Clayman v. Prince George’s County
Maryland Court of Appeals
266 Md. 409, 292 A.2d 689 (1972)
R. Warren Amman applied to have a 6.35-acre parcel of land in Prince George’s County (the county) (defendant) rezoned from rural residential to general commercial for the purpose of building a shopping center. The county’s technical staff recommended that Amman’s application be denied because rezoning the property would be contrary to the county’s existing general zoning plan. The county’s district council disagreed and granted Amman’s rezoning application, finding that: (1) the neighborhood of Amman’s property was the surrounding 51.6-square-mile market area of the proposed shopping center, (2) the neighborhood had increased in density and urbanization, (3) traffic had increased, (4) there were plans to widen or lengthen local roads, (5) sewage service had been made available to new subdivisions in the neighborhood, and (6) there was a need for a shopping center in the area. Based on these findings, the district council concluded that commercial use of Amman’s property was justified because the character of the neighborhood had substantially changed. Lee Clayman (plaintiff) sought judicial review by the trial court, which affirmed the district council’s decision. Clayman then appealed to the Maryland Court of Appeals, arguing that there had not been a substantial change in conditions in the neighborhood of Amman’s property.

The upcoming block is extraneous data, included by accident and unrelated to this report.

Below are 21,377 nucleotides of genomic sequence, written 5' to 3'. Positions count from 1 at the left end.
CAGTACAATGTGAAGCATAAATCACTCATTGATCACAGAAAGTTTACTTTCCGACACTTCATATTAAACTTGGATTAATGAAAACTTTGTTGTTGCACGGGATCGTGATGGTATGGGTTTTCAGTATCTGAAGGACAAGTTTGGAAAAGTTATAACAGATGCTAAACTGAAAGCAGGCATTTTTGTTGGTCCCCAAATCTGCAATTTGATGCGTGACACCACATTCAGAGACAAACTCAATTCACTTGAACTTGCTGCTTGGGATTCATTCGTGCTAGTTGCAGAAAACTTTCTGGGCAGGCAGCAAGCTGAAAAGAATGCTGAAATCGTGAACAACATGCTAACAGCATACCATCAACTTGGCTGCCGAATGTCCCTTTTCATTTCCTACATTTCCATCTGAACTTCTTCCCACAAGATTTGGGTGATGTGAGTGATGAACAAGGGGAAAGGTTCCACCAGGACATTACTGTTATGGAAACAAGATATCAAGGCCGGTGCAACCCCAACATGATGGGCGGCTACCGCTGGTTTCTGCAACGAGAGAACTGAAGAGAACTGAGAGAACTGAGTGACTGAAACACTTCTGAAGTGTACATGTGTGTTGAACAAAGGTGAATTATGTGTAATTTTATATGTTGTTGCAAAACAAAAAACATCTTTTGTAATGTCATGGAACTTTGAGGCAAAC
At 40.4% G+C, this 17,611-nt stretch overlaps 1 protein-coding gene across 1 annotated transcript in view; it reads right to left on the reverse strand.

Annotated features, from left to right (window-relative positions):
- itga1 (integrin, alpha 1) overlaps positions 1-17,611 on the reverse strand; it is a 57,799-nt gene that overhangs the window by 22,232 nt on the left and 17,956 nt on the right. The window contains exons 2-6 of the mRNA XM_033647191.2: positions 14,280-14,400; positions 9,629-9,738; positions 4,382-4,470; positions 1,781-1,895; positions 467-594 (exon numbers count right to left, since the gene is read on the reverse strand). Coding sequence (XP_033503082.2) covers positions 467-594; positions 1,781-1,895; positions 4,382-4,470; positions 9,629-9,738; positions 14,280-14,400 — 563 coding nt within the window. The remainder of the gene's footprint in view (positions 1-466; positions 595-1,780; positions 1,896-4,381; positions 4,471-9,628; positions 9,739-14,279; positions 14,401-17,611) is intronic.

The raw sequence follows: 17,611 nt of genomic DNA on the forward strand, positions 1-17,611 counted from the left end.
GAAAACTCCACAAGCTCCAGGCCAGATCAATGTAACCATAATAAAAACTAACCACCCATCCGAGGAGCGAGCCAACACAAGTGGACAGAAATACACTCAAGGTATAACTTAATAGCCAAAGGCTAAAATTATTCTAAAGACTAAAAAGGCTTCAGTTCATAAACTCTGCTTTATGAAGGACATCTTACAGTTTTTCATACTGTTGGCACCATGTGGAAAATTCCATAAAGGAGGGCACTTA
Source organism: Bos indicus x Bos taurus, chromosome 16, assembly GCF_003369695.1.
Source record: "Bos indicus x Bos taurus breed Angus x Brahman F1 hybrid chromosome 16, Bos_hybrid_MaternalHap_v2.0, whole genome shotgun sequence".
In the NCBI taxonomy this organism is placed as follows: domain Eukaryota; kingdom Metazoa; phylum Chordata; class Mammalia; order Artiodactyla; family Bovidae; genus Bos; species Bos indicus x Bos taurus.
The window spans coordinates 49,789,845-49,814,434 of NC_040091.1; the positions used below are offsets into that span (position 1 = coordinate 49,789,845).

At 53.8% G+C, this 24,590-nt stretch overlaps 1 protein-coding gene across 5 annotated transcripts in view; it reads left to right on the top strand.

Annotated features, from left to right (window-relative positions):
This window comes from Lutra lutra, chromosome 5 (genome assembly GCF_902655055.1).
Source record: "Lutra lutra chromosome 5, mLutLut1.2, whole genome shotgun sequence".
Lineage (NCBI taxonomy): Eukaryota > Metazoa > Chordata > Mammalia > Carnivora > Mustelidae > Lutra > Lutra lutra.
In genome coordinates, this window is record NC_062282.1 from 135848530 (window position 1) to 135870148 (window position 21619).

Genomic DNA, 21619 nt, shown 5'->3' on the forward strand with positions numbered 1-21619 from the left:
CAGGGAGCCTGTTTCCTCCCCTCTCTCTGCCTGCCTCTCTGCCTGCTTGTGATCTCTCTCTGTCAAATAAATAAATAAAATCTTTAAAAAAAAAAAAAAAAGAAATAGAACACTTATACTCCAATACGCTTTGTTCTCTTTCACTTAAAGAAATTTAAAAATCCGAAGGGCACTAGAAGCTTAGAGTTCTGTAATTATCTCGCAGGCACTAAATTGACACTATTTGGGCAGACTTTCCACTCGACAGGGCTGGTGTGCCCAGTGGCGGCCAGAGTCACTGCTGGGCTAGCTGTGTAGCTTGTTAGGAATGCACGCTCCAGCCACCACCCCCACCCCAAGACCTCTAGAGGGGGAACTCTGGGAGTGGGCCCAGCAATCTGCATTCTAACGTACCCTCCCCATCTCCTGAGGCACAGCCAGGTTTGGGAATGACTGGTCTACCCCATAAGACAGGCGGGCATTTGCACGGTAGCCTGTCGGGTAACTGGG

Rule of Law
Holding and Reasoning (Barnes, J.)
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